Oddity: she is of Polish descent. It's over half a globe, but the distance doesn't play a significant role in this case. Haiti used to be a French colony, and when the slaves there rebelled (and were the only ones to bring their struggle to a victorious end) Emperor Napoleon sent an army against them, which included Polish legions. More than five thousand men, of whom only a few hundred returned home. Legend has it that many of them sympathized with the black freedom fighters and joined the rebels. It is certainly true that many Polish soldiers, on whatever side, carried with them a reminder of their homeland, a picture of its patroness, the Black Madonna of Częstochowa.

26.5.2023 (29.1.2023)


According to legend, the devil once fought with a witch. Whether the demon won or not, he certainly knocked some of the witch's teeth out. (That's probably why older hags have so much space in their mouths). When they were done and limped off to their own place, the charcoal burner came to the spot and found the teeth. He gave them to his son to play with and he, like every child, lost them. While a man in Greece grew soldiers from dragon's teeth (who thought of nothing else but to kill each other), a witch's teeth in Bohemia grew into a plant. It is from it that every first one of them comes out Diblík. In terms of character, he is vindictive and evil, not surprising given his origins. But owned (or hired) he helps in the farm, protects livestock and crops, and eventually brings money.

1.6.2023 (18.2.2002)


Gardsvor, or Guardian of the House, comes from Scandinavia by name. Like most house spirits, it takes the form of a small person and, as in most such cases, is believed to be the spirit of an ancestor.

1.6.2023 (17.3.2002)

Xixi Zhi Yu

A strange Chinese fish, which looks like a magpie with five pairs of wings, makes sounds like a magpie and repels fire. Eating its flesh will protect you from jaundice.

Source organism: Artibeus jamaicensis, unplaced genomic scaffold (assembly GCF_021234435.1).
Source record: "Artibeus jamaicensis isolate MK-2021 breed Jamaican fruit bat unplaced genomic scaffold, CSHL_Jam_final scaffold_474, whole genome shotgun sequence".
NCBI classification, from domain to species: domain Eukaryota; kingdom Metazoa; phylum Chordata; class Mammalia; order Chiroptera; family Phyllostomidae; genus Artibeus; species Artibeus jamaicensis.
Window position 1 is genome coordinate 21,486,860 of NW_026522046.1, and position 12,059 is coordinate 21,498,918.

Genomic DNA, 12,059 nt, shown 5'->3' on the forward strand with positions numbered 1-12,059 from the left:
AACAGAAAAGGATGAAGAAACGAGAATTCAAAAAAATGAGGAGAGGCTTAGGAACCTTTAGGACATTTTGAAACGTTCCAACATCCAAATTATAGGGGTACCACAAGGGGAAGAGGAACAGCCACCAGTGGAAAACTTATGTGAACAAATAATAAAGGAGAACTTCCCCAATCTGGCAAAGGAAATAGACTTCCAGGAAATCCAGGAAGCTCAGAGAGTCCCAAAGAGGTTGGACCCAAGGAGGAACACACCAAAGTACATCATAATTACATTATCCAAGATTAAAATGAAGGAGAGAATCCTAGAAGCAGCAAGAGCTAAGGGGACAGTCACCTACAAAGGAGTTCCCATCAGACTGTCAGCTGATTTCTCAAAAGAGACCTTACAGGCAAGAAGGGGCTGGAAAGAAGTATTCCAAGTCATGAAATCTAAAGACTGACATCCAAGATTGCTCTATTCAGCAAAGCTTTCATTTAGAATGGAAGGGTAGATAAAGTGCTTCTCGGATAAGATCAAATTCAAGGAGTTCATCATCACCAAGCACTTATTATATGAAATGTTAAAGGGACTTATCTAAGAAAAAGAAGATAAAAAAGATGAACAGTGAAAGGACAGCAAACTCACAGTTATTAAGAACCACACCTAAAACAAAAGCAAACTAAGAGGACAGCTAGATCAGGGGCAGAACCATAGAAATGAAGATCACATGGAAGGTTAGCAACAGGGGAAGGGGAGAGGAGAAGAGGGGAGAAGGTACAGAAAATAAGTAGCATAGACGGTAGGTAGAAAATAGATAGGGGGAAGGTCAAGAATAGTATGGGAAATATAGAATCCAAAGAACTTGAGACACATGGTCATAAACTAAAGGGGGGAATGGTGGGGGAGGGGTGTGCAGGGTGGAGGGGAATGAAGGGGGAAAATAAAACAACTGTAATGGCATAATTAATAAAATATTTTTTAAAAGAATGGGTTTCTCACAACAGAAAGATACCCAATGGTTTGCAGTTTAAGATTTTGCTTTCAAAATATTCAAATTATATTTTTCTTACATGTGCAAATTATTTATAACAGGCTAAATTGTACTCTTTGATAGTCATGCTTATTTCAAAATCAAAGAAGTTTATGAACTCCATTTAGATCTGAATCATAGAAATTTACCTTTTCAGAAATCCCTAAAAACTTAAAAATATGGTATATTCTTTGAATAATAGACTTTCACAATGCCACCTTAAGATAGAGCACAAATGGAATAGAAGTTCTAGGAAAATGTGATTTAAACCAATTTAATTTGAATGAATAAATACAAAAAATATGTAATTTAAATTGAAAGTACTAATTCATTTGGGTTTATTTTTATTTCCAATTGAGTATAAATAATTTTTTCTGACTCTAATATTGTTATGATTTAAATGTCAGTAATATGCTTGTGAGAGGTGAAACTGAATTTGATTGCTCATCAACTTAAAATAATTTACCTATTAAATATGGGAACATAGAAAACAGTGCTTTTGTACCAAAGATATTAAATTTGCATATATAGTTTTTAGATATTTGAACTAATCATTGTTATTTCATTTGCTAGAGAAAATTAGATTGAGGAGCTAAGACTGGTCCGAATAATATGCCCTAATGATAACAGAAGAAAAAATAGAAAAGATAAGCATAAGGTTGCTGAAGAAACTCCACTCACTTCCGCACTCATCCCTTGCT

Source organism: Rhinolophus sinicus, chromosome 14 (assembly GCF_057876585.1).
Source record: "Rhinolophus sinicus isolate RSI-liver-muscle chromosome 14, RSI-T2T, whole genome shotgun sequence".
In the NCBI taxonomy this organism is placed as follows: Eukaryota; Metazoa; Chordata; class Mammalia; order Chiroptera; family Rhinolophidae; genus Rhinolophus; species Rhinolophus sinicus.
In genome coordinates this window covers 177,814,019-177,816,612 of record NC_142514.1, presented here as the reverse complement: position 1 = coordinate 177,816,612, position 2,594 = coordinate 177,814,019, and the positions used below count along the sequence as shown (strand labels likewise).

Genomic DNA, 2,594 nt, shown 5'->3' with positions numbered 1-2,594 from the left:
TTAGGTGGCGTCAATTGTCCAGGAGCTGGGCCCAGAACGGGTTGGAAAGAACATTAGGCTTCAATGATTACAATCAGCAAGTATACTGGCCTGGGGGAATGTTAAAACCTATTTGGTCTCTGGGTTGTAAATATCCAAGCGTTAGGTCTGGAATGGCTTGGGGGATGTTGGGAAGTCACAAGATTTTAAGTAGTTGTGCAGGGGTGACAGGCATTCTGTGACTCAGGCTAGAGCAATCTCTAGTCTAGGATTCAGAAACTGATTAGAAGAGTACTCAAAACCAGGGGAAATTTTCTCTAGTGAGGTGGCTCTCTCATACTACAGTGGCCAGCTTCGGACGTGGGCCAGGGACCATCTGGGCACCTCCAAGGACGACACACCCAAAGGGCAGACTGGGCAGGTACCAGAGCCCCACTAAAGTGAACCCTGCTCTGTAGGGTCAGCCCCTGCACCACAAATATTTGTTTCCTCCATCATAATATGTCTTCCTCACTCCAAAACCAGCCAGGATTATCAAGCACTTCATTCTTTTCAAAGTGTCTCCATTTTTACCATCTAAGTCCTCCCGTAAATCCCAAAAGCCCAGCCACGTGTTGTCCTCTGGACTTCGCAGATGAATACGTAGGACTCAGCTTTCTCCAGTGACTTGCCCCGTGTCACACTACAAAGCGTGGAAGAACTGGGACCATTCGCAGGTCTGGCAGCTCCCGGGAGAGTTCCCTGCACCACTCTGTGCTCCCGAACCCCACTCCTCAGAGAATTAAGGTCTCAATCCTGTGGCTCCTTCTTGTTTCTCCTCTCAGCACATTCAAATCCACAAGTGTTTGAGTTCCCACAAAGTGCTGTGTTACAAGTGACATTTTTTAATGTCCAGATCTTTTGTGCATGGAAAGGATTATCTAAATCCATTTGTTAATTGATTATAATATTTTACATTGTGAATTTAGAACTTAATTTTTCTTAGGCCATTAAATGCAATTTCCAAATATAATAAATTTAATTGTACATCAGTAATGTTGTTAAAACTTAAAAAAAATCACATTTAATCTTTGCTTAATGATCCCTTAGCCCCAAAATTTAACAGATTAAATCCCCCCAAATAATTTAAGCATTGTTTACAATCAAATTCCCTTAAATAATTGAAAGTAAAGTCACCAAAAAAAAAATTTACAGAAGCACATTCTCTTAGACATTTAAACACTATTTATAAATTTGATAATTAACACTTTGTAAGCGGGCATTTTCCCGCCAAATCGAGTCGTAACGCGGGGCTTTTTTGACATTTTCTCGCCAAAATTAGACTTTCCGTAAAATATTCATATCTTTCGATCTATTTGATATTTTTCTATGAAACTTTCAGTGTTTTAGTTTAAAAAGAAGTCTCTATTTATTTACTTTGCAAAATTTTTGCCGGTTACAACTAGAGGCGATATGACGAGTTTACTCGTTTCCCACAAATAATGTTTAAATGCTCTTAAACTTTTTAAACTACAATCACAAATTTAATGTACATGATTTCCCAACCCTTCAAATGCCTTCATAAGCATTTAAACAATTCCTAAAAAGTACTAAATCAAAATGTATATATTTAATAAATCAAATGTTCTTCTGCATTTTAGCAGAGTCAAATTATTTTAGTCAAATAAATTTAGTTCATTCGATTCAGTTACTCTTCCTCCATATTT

1.6.2023 (4.1.2012)

Lesovik, Div and Mikola

He who is afraid must not go into the forest, says a Czech proverb. It is not safe among the trees, you know. If you don't cross a stray root, you may very well run into one of the more dangerous forest dwellers.

If you are walking through the forests of Russia or Ukraine (i.e., the territory of the Eastern Slavs), beware of the Lesovik. He's also called a Leshy, but that doesn't change the fact.

He is a mischievous, hairy, green-bearded little man with decent claws growing instead of fingernails. In keeping with the ancient Greek Pan, he is the ruler of the forest. A geographically specific patch of tree-covered land, so you may occasionally witness him fighting a neighboring Lesovik. This struggle is accompanied by the snapping of branches, and the crashing of breaking stones or falling trees. It is already evident from these effects that Lesovik will not take any chances. The whirlwind also announces his presence in the forest, sometimes he announces himself more gently, by the mere rustling of the trees. But woe betides the one who would want to disturb the silence he otherwise enjoys. Or to hunt the bears, who are his guardians and who protect it even more than other forest animals.

Like many powerful people, Lesovik takes advantage of his impunity and amuses himself at others' expense, leading them astray, stealing, and sometimes even kidnapping children. Because he can transform himself into a tree or animal, he is difficult to identify, so it is a good idea to carry lime wood without bark or to make offerings as a sign of good neighborly relations, which are usually the first game, or a cow caught (unhunted, from your own stock), or even just bread and salt. It was also customary to maintain a one-sided correspondence with the forester, conducted on birch bark.

Lesovik's purely Russian relative is the Div, inhabiting the treetops. Like the West Slavic Heykal, he likes to jump down from there on unsuspecting travelers.